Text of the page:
Thursday, January 31, 2013

(BN) China Vehicle Population Hits 240 Million as Smog Engulfs Cities

(Bloomberg ) China added more cars last year than the total number plying its roads in 1999, illustrating the challenges the government faces in controlling vehicular emissions and traffic congestion in its cities.

The vehicle population reached 240 million last year, of which 120 million were passenger cars, according to a statement by the Ministry of Public Security on its website. The 15.1 million new cars added last year were more than the entire car population at the end of 1999, the ministry said.

Sales of new vehicles are forecast to top 20 million this year for the first time, as growth rebounds in the world's second-largest economy. Beijing implemented vehicle emission standards today that match the strictest European guidelines in an attempt to cut down on pollutants as toxic smog engulfed the capital for much of the past month.

U.S. embassy readings showed air quality in Beijing reached "hazardous" levels on 20 days in January.

Demand for vehicles will be supported by the number of first-time drivers, which reached 26.5 million. That alone was higher than the total number of motorists in 1997 and helped boost the entire driving population to 260 million last year, the ministry said.

Car ownership exceeded one million in 18 Chinese cities, according to the ministry.

Passenger-vehicle sales this year may climb 8.5 percent to about 16.8 million units, as the total number of vehicles sold surpass 20 million for the first time, according to the state- backed China Association of Automobile Manufacturers.

(BN) Audi Opens Digital Showroom in Beijing to Draw Shopppers

(Bloomberg ) Audi AG (NSU) opened its first interactive digital showroom in Asia in a Beijing shopping mall, as the world's second-largest luxury automaker steps up efforts to soften its image in China as a brand for bureaucrats.

The 2,100-square meter (22,600 square feet) showroom at the Oriental Plaza in the Wangfujing shopping district can display 14 vehicles and features six floor-to-ceiling projection walls that can call up as many as 100 million vehicle combinations through touch-screen tables. Staff are dressed in sweaters and khakis, rather than the usual business suits, to project a younger and more leisurely image.

The showroom is part of measures by the Ingolstadt, Germany-based automaker to broaden its appeal in China beyond that of an official car used by bureaucrats and company executives. Transforming the brand has taken on added urgency as Communist Party chief Xi Jinping pushes to reduce government expenditure and promote the use of cheaper auto brands.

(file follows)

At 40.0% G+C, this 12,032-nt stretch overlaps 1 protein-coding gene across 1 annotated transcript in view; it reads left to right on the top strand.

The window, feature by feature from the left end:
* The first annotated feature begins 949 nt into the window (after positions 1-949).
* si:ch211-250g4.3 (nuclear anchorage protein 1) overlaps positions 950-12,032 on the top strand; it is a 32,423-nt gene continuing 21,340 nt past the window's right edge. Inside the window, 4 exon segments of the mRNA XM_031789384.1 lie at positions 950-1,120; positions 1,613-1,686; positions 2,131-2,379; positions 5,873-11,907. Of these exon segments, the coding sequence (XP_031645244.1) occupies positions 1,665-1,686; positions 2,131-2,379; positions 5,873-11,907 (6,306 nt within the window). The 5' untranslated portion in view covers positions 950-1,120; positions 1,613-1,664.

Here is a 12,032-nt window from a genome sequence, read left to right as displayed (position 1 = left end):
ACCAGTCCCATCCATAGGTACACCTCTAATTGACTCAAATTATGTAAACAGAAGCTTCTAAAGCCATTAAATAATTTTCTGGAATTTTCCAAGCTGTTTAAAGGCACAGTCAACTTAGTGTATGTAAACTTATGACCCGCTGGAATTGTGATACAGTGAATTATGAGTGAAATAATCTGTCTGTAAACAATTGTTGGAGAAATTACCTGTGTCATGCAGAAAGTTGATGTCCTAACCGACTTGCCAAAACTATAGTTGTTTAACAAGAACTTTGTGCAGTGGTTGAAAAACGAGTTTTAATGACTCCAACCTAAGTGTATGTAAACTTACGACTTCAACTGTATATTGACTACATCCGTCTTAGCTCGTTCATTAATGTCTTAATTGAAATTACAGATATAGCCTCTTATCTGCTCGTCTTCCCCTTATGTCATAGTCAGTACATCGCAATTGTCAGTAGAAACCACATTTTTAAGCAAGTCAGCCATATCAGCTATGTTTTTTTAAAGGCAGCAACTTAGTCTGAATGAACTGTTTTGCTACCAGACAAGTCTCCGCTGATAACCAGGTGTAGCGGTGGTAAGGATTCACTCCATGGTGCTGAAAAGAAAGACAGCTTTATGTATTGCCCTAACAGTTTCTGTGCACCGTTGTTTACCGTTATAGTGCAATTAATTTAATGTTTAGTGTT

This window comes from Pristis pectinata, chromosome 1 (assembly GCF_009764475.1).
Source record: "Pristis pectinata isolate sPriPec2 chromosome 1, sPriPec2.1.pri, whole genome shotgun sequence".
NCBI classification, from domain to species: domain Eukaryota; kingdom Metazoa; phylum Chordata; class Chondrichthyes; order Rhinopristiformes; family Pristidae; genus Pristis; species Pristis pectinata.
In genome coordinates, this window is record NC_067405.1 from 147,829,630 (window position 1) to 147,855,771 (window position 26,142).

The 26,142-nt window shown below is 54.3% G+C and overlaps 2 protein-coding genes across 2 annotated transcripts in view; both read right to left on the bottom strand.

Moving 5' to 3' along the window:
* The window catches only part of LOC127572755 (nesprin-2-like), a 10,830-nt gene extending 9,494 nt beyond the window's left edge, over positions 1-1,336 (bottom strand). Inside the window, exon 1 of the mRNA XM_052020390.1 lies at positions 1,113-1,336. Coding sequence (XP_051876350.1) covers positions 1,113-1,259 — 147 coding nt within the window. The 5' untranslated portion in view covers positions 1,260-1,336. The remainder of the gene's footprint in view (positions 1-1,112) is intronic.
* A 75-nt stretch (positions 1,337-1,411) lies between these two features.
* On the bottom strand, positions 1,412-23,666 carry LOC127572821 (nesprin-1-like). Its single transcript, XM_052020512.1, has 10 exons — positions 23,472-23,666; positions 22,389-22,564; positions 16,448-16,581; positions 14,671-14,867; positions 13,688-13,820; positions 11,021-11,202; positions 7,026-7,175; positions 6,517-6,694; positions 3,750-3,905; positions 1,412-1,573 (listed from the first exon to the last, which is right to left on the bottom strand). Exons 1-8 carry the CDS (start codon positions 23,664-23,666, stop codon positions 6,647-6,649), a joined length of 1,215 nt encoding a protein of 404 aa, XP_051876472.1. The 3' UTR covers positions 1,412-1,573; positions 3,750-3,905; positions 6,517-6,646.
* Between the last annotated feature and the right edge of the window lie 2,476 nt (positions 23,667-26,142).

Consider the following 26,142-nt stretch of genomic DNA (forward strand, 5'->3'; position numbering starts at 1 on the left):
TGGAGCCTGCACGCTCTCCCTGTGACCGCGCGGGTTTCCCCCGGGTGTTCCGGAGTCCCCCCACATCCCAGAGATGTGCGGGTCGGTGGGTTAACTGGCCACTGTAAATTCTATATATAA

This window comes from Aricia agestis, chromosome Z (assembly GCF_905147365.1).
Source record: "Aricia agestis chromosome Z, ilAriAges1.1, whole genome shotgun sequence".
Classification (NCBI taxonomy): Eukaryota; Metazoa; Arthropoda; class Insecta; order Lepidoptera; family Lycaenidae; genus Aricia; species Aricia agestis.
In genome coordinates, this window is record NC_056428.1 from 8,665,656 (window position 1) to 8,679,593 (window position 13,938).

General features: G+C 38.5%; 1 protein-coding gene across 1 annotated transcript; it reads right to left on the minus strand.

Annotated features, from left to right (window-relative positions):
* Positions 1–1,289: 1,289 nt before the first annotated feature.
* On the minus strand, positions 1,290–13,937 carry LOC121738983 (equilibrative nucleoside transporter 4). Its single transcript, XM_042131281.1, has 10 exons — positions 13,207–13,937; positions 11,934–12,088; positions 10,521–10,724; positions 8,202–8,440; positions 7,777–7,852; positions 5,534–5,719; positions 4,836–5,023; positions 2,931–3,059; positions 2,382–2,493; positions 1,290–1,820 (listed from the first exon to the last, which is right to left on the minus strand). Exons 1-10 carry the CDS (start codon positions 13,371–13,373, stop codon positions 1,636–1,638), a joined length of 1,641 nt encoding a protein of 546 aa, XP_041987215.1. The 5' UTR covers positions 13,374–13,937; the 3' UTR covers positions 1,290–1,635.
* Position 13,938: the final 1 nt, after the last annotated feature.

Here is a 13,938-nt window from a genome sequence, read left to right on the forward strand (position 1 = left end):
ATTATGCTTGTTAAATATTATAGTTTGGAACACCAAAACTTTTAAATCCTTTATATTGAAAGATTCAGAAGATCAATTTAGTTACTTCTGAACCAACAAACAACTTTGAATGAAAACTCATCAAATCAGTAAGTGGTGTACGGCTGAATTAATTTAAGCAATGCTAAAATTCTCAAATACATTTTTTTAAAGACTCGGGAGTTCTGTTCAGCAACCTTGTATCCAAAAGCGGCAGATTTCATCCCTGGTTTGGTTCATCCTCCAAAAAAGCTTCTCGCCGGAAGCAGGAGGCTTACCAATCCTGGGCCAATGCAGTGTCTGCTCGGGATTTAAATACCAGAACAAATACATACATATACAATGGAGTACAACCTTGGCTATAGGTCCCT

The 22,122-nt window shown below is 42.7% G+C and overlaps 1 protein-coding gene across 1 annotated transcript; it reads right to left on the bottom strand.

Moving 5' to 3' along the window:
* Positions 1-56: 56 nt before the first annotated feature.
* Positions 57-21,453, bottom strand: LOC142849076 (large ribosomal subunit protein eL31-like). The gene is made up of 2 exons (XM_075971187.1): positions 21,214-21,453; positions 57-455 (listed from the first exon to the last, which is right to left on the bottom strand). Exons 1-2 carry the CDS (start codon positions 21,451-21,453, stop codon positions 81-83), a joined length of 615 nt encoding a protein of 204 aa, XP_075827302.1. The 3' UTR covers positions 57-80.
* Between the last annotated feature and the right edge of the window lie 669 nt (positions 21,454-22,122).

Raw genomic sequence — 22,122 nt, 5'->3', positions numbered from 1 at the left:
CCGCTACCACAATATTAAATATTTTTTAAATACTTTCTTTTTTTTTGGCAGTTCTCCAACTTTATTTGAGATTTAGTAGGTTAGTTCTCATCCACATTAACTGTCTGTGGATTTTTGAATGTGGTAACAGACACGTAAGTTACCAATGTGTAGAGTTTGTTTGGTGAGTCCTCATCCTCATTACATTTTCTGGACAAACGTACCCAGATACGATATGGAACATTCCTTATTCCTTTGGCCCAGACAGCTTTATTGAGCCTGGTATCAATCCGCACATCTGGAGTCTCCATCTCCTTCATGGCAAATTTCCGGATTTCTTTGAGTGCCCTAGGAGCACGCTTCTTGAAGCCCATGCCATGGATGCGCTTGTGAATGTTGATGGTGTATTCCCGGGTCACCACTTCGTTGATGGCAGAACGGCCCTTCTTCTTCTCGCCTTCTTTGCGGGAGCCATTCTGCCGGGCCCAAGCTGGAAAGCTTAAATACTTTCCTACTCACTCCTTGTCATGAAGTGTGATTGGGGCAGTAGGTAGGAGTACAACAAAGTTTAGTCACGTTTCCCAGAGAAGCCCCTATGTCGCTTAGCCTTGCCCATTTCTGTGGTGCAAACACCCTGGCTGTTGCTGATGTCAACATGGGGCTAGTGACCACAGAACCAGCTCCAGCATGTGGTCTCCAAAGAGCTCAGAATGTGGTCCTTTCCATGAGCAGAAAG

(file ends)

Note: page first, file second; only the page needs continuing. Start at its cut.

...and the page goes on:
"The team has done a tremendous job in evolving the image of the brand," Luca de Meo, member of the management board at Audi, said yesterday in a tour of the showroom. "You can probably understand the intention to keep going in the direction of positioning Audi as the most progressive brand in the premium automotive market."

To attract more Chinese consumers, Audi has introduced sport-utility vehicles and sports cars like the TT and R8, he said. Private individuals account for nine out of every 10 customers in China today, he said.

Audi sales in China and Hong Kong rose 30 percent last year to a record 405,838 units, the company said last month.

Research Center

The carmaker also opened its first research and development center outside Germany today in Beijing, with about 300 staff. About 60 percent to 70 percent of the employees are Chinese and the automaker is targeting to increase that proportion in the future, according to Lorenz Fuehrlinger, who heads the center.

"Our designers here they are Chinese and they are young and I think is exactly addressing what you expect,' said Fuehrlinger. ''The younger buyer in China is so important.''

Audi, which is controlled by Volkswagen AG (VOW), supplied an estimated 70 percent of cars used by the government and state- held enterprises during the 1980s, according to an estimate by Guotai Junan Securities.

Official Car

At the 18th Communist Party Congress held in Beijing in November, the official parking lots for ministerial delegates were filled with black Audi A6 sedans with tinted windows.

Local leaders have responded to Xi's calls to cut down on wasteful expenditure by canceling banquets, police escorts and issued directives for senior cadres to use Chinese auto brands instead of those by Bayerische Motoren Werke AG and Daimler AG.

''If ministers and state-owned company bosses start to switch to Chinese brand cars, it will be a tremendous push to local automakers and a major blow to Audi,'' said Chi Yifeng, head of the Beijing Asian Games Village Automobile Exchange, a vehicle dealer in the capital. ''Unlike BMW and Mercedes, Audi doesn't have as strong the individual consumer base and they have been working on changing that.''